Elise wasn't ready for the Windjammers so I decided that I would do some bike riding instead. Some FB posts from fellow sailors on the course seems to indicate that there was very little wind which makes me feel a whole lot better :) And no wind is a good day for a ride.
Posting this as this is part of my cross-training for sailing, and in particular long distance short-handed racing.
I went out for a ride today up to Skyline and then back around a reservoir. Interesting day.
1st - I am an idiot - my water bottle messed up my rear brake cable and I braked constantly albeit slightly on my way up. I just couldn't believe how hard things felt when the grade wasn't that huge. The bike just didn't seem to go anywhere and it was a ton of effort. I thought that perhaps I was just way too tired from the week or something...I finally stopped to see if something was wrong and sure enough I realized that the brake was on...it is like driving with your hand brake still on.
Very stupid of me. For the first third of my ride, I probably doubled the amount of effort required for the light climb. This was supposed to be a recovery ride. So much for that! I kept shifting back and forth on the saddle to rest my front or back leg muscles from time to time - because they were certainly working hard!
Lesson learned: if something feels wrong and even on flat terrain the light bike just seems to stick to the ground, stop and check your brakes...[[posterous-content:pid___2]]
2nd - wet is wet. I cycled up in the 'mountains' on King's Mountain - it is more like a hill...but it is low enough to be in a cloud. Even the peninsula was in the fog today - so I basically cycled for two hours in fine drizzle. I was wearing a light breathable sailing jacket which helped a ton and I think that bike shorts kind of absorb the moisture nicely. However, I was also wearing regular light cotton socks and bike shoes - normally when I go sailing and expect to be wet, I wear boots so that water doesn't get to my feet...Well, bike shoes are not waterproof. Both the shoes and the socks got really wet. This made my feet weigh a couple more extra pounds each - it literally felt like I was moving up steel with each pedal stroke. So as soon as I fixed my brake problem, I found another slowing problem. In fairness I was expecting SUN south of San Francisco.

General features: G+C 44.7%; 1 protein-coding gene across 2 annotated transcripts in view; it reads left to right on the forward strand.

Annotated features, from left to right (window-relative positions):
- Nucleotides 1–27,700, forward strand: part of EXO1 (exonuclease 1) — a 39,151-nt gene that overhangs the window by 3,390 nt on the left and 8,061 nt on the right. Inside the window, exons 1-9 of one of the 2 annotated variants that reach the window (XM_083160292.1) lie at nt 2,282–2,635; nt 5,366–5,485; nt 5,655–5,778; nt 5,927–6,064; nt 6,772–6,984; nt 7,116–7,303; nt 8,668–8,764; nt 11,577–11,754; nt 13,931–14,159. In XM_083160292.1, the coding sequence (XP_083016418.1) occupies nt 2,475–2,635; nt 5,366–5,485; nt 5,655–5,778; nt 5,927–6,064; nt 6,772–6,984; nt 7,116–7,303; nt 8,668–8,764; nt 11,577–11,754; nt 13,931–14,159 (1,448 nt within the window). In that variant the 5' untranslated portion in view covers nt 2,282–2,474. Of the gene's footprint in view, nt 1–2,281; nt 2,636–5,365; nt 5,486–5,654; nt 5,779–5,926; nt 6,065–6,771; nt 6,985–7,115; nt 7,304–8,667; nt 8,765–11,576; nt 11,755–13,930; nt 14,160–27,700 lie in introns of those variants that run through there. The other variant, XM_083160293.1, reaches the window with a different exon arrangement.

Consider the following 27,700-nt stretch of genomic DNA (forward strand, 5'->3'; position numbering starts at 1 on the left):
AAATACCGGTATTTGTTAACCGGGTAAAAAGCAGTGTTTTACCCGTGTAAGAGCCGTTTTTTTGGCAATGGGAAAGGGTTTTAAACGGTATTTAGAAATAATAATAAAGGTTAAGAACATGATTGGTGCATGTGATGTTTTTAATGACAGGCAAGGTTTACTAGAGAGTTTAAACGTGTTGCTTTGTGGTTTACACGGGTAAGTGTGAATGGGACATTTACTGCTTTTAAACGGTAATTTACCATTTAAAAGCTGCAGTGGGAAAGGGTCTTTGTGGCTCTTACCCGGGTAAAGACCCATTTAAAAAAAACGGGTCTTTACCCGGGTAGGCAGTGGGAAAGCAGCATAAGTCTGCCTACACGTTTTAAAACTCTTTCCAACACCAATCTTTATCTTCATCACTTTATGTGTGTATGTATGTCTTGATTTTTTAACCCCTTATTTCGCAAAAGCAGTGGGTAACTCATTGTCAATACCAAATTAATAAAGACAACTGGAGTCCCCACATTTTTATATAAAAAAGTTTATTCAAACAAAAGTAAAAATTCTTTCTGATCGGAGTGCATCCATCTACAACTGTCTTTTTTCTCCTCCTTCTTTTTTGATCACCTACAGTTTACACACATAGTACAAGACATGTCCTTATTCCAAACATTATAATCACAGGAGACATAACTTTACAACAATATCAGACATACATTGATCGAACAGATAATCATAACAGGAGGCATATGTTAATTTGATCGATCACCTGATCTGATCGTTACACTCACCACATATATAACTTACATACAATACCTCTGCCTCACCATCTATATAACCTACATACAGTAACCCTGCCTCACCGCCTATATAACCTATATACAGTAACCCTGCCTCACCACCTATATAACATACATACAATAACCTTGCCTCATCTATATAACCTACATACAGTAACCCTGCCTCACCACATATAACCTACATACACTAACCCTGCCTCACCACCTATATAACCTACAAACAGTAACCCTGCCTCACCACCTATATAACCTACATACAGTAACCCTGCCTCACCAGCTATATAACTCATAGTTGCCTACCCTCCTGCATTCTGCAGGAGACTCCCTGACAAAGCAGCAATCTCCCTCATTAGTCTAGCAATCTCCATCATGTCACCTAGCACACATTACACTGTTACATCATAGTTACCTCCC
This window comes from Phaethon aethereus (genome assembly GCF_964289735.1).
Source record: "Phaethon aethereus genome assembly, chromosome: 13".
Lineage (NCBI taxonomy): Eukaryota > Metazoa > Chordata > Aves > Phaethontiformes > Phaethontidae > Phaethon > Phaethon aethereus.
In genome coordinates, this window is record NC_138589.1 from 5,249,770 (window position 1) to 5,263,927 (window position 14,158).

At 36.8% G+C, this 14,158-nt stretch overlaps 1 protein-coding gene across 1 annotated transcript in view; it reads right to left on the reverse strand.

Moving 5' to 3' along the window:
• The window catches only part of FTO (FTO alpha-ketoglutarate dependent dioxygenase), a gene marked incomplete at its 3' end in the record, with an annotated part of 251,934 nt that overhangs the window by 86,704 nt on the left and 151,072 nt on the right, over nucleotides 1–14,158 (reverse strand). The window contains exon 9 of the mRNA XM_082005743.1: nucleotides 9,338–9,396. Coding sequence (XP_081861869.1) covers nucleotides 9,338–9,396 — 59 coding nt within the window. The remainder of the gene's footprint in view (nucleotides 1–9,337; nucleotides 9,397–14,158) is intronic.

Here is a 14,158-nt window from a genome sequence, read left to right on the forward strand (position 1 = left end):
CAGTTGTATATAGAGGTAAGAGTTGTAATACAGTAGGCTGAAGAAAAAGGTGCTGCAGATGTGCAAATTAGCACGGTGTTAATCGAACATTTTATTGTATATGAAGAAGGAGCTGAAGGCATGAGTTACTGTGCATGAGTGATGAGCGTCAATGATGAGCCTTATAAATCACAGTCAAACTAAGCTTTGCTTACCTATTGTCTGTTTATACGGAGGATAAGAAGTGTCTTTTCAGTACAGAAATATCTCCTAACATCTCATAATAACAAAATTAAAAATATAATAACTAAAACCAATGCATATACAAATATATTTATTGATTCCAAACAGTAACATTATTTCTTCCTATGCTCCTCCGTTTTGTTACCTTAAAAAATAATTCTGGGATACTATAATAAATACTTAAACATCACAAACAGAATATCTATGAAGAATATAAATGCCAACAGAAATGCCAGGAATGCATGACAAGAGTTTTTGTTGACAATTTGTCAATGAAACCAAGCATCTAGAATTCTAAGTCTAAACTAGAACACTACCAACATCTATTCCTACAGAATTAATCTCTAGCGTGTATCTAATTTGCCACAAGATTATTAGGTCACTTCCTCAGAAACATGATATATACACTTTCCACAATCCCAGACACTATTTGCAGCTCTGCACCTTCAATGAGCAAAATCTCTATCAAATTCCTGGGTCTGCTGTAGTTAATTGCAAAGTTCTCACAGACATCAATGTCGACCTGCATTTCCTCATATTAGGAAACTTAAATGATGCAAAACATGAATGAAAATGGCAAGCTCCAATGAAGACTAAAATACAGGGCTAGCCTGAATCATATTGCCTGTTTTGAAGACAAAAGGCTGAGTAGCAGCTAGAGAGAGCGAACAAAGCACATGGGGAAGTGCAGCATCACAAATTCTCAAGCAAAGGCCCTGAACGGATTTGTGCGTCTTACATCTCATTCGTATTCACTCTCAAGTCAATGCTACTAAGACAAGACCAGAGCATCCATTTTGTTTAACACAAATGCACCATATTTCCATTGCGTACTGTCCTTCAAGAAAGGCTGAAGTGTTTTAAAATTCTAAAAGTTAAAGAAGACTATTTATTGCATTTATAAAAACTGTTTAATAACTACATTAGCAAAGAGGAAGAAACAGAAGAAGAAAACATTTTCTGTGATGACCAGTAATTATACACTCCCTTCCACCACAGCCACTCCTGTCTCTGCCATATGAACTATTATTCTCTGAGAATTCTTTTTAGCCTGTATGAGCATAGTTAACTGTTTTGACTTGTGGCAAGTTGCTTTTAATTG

Leson learned: if there is any chance that it will be wet, wear goretex socks or some water protection over your shoes...[[posterous-content:pid___4]]3rd - I rode with a pro. Right after I came down from the hill, I asked a rider who happened to ride by for directions back to my car. Since he was going there, he rode alongside me for maybe 8 miles or so. As we were riding he asks me 'do you race? you sound French, the mecca for cycling' - (I assumed he meant a bike, and not racing in general as I do actually race) - 'oh no, I took up biking about 6 or 7 weeks ago as a cross training tool for sailing' - 'oh, I see'
I wanted to be polite and since he was on a carbon fiber Cervelo bikes with rim as wide as the palm of my hand, I kind of assumed he was a racer so I asked 'what about you?'
'kind of. I am taking this year off to be with my family. I am just back on the bike. I rode in the Tour (meaning De France), I placed in the Nationals championship and I am just back on the bike after my break so that I can start seriously training for the Worlds next year. In a few weeks I will be riding 4 to 6 hours a day 6 days a week and doing recovery rides the rest of the time'
[[posterous-content:pid___3]]He asked me if I saw whales when I go out. Told him the whale story.
His 'warm up' pace was my top speed...He could speak extremely easily - and me after my 'brake on' climb and trying to keep up with him, I was puffing like crazy between each word.
In any case, I did not slow down...and we rode together. He did set the pace...
Fortunately, he got a flat a couple of miles before my destination so I could slow down.
Total for the day 22 miles. Total so far for the week 75 miles.